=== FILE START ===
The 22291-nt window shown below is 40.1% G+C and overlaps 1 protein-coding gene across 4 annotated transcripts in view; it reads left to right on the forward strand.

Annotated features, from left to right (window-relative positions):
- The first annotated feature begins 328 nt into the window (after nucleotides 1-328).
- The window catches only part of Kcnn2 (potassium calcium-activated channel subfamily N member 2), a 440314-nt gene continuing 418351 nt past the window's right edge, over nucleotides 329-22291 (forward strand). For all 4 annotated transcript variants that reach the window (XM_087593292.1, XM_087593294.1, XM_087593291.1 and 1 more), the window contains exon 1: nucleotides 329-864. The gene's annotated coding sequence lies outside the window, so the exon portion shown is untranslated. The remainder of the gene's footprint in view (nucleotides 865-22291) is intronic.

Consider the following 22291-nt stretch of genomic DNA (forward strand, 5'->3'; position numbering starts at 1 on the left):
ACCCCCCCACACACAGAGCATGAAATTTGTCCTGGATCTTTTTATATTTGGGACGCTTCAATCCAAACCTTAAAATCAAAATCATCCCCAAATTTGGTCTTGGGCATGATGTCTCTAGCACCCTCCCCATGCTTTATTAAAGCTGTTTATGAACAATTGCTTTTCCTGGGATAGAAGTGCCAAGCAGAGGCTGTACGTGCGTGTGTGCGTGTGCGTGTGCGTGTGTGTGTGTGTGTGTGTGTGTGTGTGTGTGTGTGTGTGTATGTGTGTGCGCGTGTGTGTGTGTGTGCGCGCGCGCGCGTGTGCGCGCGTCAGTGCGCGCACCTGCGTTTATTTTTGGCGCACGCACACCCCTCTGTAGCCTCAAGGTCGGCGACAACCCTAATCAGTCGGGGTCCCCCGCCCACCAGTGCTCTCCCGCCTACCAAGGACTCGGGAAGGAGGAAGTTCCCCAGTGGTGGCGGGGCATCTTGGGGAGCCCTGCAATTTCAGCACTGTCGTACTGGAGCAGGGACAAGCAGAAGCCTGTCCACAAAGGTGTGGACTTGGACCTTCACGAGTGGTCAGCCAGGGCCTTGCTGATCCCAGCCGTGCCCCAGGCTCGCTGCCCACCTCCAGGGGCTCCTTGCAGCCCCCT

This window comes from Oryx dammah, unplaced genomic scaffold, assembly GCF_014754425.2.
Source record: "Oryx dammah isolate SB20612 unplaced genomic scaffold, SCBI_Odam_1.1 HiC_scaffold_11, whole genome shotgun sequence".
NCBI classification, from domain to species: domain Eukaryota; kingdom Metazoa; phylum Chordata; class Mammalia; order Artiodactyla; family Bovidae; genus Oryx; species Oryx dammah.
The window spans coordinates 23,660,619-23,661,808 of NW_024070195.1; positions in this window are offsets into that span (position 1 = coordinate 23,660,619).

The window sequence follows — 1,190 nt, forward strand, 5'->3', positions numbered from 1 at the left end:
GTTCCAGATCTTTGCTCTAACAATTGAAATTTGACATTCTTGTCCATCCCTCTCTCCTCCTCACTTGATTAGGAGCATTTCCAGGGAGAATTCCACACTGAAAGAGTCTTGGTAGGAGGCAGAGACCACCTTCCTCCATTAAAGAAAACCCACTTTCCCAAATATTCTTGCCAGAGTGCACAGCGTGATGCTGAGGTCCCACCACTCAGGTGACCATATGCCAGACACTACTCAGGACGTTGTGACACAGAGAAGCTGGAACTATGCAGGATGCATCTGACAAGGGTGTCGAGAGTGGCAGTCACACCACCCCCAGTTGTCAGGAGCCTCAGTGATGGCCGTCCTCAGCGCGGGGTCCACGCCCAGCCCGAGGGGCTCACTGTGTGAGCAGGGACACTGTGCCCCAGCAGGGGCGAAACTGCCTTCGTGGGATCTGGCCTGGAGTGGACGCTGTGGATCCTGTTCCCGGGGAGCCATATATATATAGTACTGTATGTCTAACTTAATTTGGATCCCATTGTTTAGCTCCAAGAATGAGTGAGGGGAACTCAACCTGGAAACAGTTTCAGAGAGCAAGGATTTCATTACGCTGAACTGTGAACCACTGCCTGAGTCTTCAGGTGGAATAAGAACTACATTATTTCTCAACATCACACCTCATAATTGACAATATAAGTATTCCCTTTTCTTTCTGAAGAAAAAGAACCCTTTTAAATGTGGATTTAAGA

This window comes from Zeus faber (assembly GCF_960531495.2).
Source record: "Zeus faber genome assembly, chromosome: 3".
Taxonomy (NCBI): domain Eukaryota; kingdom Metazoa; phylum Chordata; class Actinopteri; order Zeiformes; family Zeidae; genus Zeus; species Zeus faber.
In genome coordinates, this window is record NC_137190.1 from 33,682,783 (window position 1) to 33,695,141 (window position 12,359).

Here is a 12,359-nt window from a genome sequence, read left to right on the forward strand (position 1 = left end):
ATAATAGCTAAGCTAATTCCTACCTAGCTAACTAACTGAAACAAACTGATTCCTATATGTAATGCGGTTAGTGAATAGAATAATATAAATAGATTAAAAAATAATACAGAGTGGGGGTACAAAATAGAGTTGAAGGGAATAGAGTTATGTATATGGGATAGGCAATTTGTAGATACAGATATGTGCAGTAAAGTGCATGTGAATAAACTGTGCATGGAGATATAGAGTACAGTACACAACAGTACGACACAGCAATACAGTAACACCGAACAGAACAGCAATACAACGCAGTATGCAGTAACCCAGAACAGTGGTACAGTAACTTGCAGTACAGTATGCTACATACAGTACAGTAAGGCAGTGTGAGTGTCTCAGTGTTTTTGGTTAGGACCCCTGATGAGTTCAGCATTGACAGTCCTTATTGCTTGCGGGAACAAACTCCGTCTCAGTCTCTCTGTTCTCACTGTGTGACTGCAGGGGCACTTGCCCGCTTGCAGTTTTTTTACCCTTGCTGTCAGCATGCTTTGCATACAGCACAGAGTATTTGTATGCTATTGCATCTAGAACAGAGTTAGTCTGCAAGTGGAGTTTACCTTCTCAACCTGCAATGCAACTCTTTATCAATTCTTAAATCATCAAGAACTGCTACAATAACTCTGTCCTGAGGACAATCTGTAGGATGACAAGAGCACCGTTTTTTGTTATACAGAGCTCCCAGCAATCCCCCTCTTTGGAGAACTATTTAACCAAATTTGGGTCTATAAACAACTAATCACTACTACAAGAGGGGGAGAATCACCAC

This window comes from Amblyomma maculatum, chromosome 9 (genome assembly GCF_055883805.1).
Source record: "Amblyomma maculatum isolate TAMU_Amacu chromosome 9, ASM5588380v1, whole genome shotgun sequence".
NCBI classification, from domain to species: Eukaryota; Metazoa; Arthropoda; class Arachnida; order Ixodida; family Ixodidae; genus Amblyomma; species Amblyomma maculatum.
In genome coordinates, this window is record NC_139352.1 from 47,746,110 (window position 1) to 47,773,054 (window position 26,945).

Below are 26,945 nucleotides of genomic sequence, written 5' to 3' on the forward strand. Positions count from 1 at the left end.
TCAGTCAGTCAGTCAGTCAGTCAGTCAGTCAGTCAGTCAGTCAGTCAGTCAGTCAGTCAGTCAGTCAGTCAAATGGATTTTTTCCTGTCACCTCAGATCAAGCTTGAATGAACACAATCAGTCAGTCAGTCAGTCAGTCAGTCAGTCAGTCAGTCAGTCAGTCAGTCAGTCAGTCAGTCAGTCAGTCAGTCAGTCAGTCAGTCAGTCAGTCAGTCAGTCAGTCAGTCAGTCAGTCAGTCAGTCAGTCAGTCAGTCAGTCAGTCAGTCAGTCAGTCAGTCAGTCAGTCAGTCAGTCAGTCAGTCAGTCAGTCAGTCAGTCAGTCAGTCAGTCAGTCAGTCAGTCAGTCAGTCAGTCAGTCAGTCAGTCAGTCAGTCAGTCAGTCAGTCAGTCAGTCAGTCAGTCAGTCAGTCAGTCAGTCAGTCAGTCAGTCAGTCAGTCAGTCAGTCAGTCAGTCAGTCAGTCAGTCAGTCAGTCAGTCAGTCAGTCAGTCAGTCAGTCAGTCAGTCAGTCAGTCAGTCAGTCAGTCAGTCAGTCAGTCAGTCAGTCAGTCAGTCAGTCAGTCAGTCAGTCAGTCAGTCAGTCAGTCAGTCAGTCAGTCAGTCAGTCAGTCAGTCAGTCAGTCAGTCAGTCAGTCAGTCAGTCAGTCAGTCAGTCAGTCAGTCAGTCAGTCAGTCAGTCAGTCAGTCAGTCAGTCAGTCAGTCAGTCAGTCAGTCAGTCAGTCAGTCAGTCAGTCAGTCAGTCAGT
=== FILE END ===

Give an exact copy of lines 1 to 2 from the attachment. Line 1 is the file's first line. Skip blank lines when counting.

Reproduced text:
The 22291-nt window shown below is 40.1% G+C and overlaps 1 protein-coding gene across 4 annotated transcripts in view; it reads left to right on the forward strand.

Annotated features, from left to right (window-relative positions):